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Drugs Today (Barc). 2006 Mar;42(3):147-56.

Clinical experience with erlotinib in non-small-cell lung cancer.

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Vall d'Hebron University Hospital, Barcelona, Spain.


Lung cancer is the leading cause of cancer death worldwide. Despite the introduction of more- effective chemotherapeutic agents, it appears that a survival plateau has been reached, so new treatment strategies are clearly needed. One innovative therapeutic cancer strategy is the introduction of biological agents that target specific intracellular pathways related to the distinctive properties of cancer cells. Among these agents, epidermal growth factor receptor (EGFR)-targeting agents have received particular attention in lung cancer. Numerous EGFR blockers have been evaluated, including monoclonal antibodies to the receptor and small-molecule tyrosine kinase inhibitors. The present review focuses on the tyrosine kinase inhibitor erlotinib. Preclinical studies have shown that erlotinib blocks the growth of human non-small-cell lung cancer (NSCLC) cell lines in vitro by inhibiting the receptor and the downstream protein phosphorylation. In a randomized study conducted by the National Cancer Institute of Canada (BR.21) in second- and third-line NSCLC treatment, erlotinib significantly prolonged overall survival and decreased symptoms compared with placebo. A crucial aspect of the clinical development of molecular-targeted therapies is to understand which patients will obtain clinical benefit from their use. Sensitivity to erlotinib has been associated with EGFR mutations, most commonly deletions of four to six amino acids in exon 19 or a point mutation (L858R) in exon 21. Increased EGFR gene copy number has also been pointed out as a good predictive marker for erlotinib response. Intense research activity is ongoing to validate known predictive markers and to discover new tools which maximize clinical benefit using erlotinib. However, there is no conclusive evidence, as yet, linking response to survival.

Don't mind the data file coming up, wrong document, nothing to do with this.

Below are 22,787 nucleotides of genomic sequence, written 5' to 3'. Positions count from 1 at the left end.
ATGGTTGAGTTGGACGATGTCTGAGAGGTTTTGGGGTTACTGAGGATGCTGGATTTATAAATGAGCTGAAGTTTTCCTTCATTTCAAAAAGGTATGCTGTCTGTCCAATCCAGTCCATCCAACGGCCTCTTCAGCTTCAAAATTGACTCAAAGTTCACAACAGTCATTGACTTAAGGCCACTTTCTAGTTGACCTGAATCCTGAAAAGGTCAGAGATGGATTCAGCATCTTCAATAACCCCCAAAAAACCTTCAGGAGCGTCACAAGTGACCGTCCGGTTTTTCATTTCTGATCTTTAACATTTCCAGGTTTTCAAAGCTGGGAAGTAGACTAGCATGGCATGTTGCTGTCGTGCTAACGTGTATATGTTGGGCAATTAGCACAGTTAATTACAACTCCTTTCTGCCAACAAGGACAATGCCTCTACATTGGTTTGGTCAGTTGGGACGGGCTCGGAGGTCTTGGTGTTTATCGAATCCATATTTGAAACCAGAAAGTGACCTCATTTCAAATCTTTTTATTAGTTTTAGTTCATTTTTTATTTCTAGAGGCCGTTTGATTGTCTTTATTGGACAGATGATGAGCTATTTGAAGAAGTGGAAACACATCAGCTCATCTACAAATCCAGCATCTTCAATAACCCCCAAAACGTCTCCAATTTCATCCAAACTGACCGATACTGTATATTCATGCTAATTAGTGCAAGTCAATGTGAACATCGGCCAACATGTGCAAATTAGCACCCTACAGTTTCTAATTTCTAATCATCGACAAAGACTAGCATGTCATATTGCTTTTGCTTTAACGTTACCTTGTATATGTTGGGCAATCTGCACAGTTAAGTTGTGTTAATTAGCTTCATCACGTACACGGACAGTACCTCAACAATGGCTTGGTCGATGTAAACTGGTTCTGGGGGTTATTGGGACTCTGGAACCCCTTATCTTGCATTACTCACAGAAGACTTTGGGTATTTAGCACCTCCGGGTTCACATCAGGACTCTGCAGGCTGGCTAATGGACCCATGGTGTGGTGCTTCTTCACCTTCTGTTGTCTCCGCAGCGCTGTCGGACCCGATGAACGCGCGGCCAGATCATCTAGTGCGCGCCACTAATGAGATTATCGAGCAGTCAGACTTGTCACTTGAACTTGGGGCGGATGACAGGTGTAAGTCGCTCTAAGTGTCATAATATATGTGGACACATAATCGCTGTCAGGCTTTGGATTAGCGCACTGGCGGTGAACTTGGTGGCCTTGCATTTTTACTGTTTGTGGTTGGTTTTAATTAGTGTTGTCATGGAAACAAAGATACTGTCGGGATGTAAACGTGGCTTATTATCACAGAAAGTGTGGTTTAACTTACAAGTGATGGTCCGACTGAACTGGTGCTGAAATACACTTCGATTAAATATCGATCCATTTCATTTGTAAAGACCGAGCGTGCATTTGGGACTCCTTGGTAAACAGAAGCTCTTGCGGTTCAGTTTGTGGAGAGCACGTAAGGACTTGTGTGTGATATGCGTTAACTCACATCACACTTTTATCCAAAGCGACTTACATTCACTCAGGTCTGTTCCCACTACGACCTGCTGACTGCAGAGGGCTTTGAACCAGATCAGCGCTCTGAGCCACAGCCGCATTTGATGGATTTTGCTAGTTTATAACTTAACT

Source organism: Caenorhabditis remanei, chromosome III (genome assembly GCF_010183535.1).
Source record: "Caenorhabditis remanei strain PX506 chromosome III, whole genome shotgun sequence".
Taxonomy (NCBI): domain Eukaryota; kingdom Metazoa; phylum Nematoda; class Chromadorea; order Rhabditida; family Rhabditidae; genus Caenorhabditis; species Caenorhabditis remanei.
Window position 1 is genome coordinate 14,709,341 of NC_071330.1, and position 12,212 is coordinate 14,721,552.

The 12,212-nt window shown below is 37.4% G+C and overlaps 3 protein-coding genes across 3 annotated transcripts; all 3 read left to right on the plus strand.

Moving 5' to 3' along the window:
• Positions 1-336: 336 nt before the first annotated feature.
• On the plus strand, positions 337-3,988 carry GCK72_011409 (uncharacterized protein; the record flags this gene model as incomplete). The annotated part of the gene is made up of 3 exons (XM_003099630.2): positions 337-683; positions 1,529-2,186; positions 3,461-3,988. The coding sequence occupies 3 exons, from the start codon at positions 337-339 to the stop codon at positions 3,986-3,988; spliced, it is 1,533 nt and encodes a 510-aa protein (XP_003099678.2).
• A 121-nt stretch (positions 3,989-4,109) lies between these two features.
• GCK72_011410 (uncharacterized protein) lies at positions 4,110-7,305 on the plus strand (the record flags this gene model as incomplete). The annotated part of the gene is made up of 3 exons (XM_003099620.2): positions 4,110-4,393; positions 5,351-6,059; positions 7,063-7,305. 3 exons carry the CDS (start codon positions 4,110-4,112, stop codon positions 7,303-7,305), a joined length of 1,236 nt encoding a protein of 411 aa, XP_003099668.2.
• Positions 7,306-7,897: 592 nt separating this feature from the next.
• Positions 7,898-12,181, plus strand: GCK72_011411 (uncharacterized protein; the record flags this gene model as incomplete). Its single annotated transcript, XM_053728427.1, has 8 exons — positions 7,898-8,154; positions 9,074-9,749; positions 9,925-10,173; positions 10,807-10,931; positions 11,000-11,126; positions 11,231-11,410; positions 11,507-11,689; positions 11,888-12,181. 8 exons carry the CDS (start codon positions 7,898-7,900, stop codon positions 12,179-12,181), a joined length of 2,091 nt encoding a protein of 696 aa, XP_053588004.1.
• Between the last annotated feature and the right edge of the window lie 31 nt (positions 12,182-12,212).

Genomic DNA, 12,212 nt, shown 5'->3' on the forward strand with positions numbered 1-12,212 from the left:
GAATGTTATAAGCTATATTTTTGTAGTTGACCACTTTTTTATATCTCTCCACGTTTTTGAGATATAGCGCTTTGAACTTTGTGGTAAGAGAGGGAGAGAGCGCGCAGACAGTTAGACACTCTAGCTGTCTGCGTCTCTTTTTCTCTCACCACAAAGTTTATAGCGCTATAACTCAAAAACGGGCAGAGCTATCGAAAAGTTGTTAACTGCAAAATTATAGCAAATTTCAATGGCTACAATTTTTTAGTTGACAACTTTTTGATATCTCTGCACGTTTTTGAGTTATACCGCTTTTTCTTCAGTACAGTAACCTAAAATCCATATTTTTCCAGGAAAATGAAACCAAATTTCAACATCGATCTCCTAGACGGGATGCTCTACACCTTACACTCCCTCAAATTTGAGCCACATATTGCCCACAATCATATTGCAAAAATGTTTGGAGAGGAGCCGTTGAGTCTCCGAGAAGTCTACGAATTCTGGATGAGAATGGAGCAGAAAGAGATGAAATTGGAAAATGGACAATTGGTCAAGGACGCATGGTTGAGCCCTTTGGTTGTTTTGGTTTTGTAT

[Indexed for MEDLINE]

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